A major cocoa processing breakthrough in Ivory Coast is set to be delivered through Bühler’s creation of its Agroindustrial and training facility (C.F.I.A.) in Abidjan.
The site, which is believed to be the first of its kind in Africa, has been developed as a key industry hub supporting one of the region’s most significant export commodities. Speaking to Confectionery Production about its development, Désiré N’zi, project director, explains that a core driver for its creation has been to tackle a production imbalance for the sector.
Consequently, as he noted, Ivory Coast and neighboring Ghana presently account for around 70% of cocoa production, yet only 25% is actually processed in the country. As has been previously reported, the Ivory Coast government, which is backing the new site, has aspirations to double this figure to 50% in terms of local production levels.
With the new facilities which have been developed over the past two years, Bühler is set to offer manufacturers, students and sector researcher’s facilities to optimize their processes, develop new semi-finished product recipes such as cocoa liquor, powder, and butter. They will be able to train the current and future cocoa processing workforce on state-of-the-art technology.
“Within the cocoa industry, there’s always been an issue of how do we keep more value in the origin countries. It’s a question that is on everyone’s mind, and there are different ways that people can contribute towards that.
“For Bühler, as a technology provider, and with very good experience in this field with the success of the African milling school in Kenya, we felt this was a model that could be adapted for the cocoa industry,” explained the project director, who said the site’s creation addresses several of the company’s key strategic sustainable development goals including providing quality education, delivering economic growth and forging new partnerships.
He revealed its original inspiration stemmed from discussions emerging from the last Interpack in 2017 that identified a clear need for such a site within the region. Describing the new facility, he said it has proved greatly rewarding to play a part in bringing the facility to fruition in adapting what was a former IT centre for its own unique industry testing purposes.
The site includes two core production halls, which N’zi revealed will initially focus on primary cocoa processing stages in terms of its pilot-testing, which is hoped to be extended within two years to include chocolate testing equipment to enable finished product development. Its full range of equipment includes a winnower, grinders, pre-refiners and a lab press, that will offer valuable practical experience for those using the site, which also has classroom facilities.
“When we first started to talk about the initiative, it was received with a lot of enthusiasm from all stakeholders, including young students from the “Institute National Polytechnique – Houphouët Boigny” de Yamoussoukro, that we are now hoping to form a partnership with.
“They all seemed super excited that we are here, as cocoa is an important crop in the regional agricultural value chain. The government and customers were also very enthusiastic, so it has just been a question of making it a reality,” he said of the site that was due to open in March, and has been postponed to the fourth quarter of 2020 due to the onset of the coronavirus pandemic. The facility’s first students are now expected to take up initial courses at the centre once health and safety conditions allow for this to be possible.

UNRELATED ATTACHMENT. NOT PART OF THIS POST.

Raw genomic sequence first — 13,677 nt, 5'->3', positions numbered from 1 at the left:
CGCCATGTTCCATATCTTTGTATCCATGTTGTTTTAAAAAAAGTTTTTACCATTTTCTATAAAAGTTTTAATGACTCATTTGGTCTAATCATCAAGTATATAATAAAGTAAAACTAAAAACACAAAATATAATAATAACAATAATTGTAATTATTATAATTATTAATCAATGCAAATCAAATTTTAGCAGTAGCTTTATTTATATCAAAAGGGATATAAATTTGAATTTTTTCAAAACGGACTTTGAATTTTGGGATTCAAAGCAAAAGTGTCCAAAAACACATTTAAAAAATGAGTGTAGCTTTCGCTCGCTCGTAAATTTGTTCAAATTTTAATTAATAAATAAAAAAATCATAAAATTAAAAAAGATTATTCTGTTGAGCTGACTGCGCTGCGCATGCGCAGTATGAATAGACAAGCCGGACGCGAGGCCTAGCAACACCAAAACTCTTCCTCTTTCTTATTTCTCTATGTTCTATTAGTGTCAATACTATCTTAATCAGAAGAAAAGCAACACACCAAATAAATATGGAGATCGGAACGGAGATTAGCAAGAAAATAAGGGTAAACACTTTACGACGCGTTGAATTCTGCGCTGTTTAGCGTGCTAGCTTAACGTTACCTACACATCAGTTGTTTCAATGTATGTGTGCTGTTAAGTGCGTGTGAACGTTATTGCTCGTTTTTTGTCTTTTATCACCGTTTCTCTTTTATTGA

According to N’zi, the company’s target is that more than 100 students a year will benefit from its technical training, with capacity for further development as the centre grows. It is hoped that those engaging with its courses will prove an inspiration in becoming the next generation of cocoa specialists, technicians and engineers based within the region.
As Confectionery Production has recently highlighted, major global manufacturers such as Mars are seeking to develop chocolate confectionery that has greater resistance to heat levels found in countries such as Ivory Coast and Ghana, which could prove a driver for regional demand. With local manufacturers increasingly showing signs of developing a market for the industry amid a growing middle-class society, these factors may also influence the pace of developments within its new cocoa competence centre.
N’zi added: “This is not only a training centre, but a service platform and application facility as well, meaning that with the equipment at our disposal we can support grinders, and prospective grinders to run tests and recipes with small batches, as well as looking at process optimization.
“I think it will make a big difference to the region. It’s about confidence that entrepreneurs have to make things happen, so having a global company such as Bühler there to help you actually gives people that confidence to explore the sector,” enthused the director, who felt one of its key challenges will be communicating the range of potential services that its site offers.
He revealed one of the centre’s major aims is to ensure smaller enterprises gain access to its facilities, which he said may eventually broaden out in terms of offering additional technical expertise for roasting possibilities within the coffee sector for the region. Optimistic of its success, he felt it has been an exciting challenge so far, with plenty of potential ahead to make the most of the nation’s cocoa assets.
“I would like to make it one of the major building blocks in strengthening the cocoa industry in the region, not only in the training, but with its innovation capabilities and the service platform that we are offering, as we have experts in our centre that can support the industry growth. One of the next steps will be to become accredited by the ministry of technical and professional education.